There was something wonderful that happened to me the day I suspected I was pregnant. We weren’t planning it, and if I was to be completely honest, to that point we hadn’t been the picture of fairytale romance, either. But something happened to me nonetheless the minute I thought I could be pregnant. I had the typical thoughts of someone in that situation…”What kind of mother would I be?”, “What will our child look like?”, “Can I even DO this?!”…pretty standard stuff.
Every mom has been here that didn’t start out trying to conceive, one that isn’t married. The thoughts of how to bring it up, should you take the test without him and tell him or tell him and take it together (but what if you freak him out/get him excited if it’s nothing..), what if he’s angry, what if he doesn’t want it? It’s a frightening place to be for a woman. You may have been together for awhile, talked about having children, but that doesn’t mean he wants one right this very minute.
I sat on my knowledge for about a week. One of the longest weeks in the life of someone that can not keep a secret to save their lives. The day I sat down with him and told him, I knew. The stick I peed on was positive and I knew it would be. I took the second one on the insistence I may have done the first one wrong but I already knew. My life as a self absorbed individual was over. My life as a mother had begun. I had to make changes and I had to make them fast. I had to let things solidify for Christopher, he hadn’t had my week to digest. This was all rocketing from left field for him. Yesterday he was planning his Friday night out and today he was going to be a father. I watched his face as he experienced my last week in a matter of minutes. After he had caught his breath he looked at me-very calmly-and said, “It’s going to be okay, we can do this.”.
I had never loved him more than in that minute.
Being pregnant was something that I enjoyed. The rules were a little strict but the feelings were amazing. I was never alone. I always had my little boy with me. I was certain he was a boy, even from the very start. I have always wanted a son. So at my 20 week sonogram I was unsurprised to find I was having one. I thought it was meant to be, perfection at is finest moment. But the night before my sonogram I was also up half of the night worrying. I had researched and read about how many disorders could be seen on them and while many woman sit and enjoy the experience I was unbelievably terrified. I spent a good amount of my pregnancy terrified. I would try to convince myself that I was crazy, that woman had healthy babies all of the time. Several babies, in fact. What was my problem? I began doing research on every possible thing that could go wrong, I was obsessed.
Then, at 31 weeks, I went into labor.
I was up all night with uncomfortable cramps. I felt icky, but not wake-Chris-up-and-go-to-the-doctor, icky. In fact, when he woke up for work at 6:30, I was just getting out of the bathtub (since it was the only place I felt half decent) complaining of cramping and I tried to send him to work. I told him to go, if I felt worse later I would go by myself but I really just wanted to try and sleep. I laid down and winced with pain. Off to the doctors we went. When I was checked in my contractions were a minute and a half apart and I was 4 centimeters dilated. They pumped me full of drugs that made me woozy, made me feel warm. The said many things, names of drugs, plans of action, pros and cons. It was all a blur, really, but a very nice and honest hematologist that drew my blood told me, “There is no way they are going to be able to stop your labor, you are too far along.” So when 20 minutes after my labor stopped it started right back up I knew what was coming and I wasn’t scared. They did an ultrasound and he was a glorious four pounds. There had never been such wonderful news in my world, I could live with that. It wasn’t huge but it wasn’t as tiny as it could be for that gestational age.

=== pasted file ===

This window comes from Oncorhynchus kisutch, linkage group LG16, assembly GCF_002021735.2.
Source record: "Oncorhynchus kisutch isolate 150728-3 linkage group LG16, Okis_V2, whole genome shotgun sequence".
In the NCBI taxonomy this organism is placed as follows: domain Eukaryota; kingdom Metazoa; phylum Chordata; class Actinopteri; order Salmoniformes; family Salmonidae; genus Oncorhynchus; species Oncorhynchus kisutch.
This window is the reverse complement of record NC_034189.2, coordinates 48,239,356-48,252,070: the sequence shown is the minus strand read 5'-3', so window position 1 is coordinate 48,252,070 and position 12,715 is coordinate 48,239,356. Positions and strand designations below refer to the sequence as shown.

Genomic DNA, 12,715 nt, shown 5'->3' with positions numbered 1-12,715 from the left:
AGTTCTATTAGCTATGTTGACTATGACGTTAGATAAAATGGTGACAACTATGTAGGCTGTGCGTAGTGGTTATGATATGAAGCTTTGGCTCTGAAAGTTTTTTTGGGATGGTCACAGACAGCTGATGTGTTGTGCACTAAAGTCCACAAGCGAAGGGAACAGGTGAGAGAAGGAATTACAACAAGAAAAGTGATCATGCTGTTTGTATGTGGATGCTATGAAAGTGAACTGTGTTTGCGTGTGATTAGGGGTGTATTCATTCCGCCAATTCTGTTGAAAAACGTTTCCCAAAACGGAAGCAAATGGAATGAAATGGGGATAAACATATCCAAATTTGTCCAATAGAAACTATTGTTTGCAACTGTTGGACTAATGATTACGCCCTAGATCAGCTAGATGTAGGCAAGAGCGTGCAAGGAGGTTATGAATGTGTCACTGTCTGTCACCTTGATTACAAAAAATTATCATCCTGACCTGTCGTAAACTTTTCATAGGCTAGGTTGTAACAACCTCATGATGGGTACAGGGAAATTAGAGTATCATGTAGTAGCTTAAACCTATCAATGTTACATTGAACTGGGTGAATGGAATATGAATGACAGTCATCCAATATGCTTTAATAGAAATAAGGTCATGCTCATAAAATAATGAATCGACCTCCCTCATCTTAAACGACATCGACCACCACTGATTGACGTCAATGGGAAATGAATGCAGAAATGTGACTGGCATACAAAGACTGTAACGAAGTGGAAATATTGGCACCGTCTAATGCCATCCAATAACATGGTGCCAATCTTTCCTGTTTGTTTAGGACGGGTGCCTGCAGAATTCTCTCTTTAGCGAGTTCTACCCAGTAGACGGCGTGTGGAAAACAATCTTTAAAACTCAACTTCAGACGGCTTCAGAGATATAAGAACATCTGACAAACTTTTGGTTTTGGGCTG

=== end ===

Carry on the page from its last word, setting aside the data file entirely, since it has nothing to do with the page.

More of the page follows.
One of the the worst parts of preterm labor is that you probably don’t have your OB and that is terribly frightening. You are scared and everyone in the room is a stranger. I did have one lovely nurse that saw how at unease I was and put her face right up next to mine and warned me that I may not hear him cry. His lungs may not be developed and that would prevent him from crying but not to worry because the best doctors and nurses were going to be working to make sure he was okay and that at this age he had excellent chances of a long and happy life. But I knew all of that. I had done my research.
A few minutes and a scar for life later I heard my tiny but beautiful son cry. It was such a little sound, much like a newborn kitten, but it resonated with such importance in my ears as though it were a lion. I got to see him for one brief minute before they whisked him away to neonatal at another hospital better equipped to handle preemies. I was shocked at how little he looked like me, even though my husband is Hispanic, and how much I just wanted to hold him. It was like they were ripping away my soul in that moment and it broke my heart to watch him leave the room in an incubator much like the ones I had seen on TV.
It took me barely two days to convince the hospital to let me go. I walked, refused pain medication, anything that would convince me I was ready to go, ready to be with my newborn son. The draw that was there was undeniable, even then. Every piece of my world was about to change. Some things that I expected but more recently, things that I did not. But every piece has been worth it and that journey is what this blog is about.
I'm just living minute to minute, hour to hour, day to day.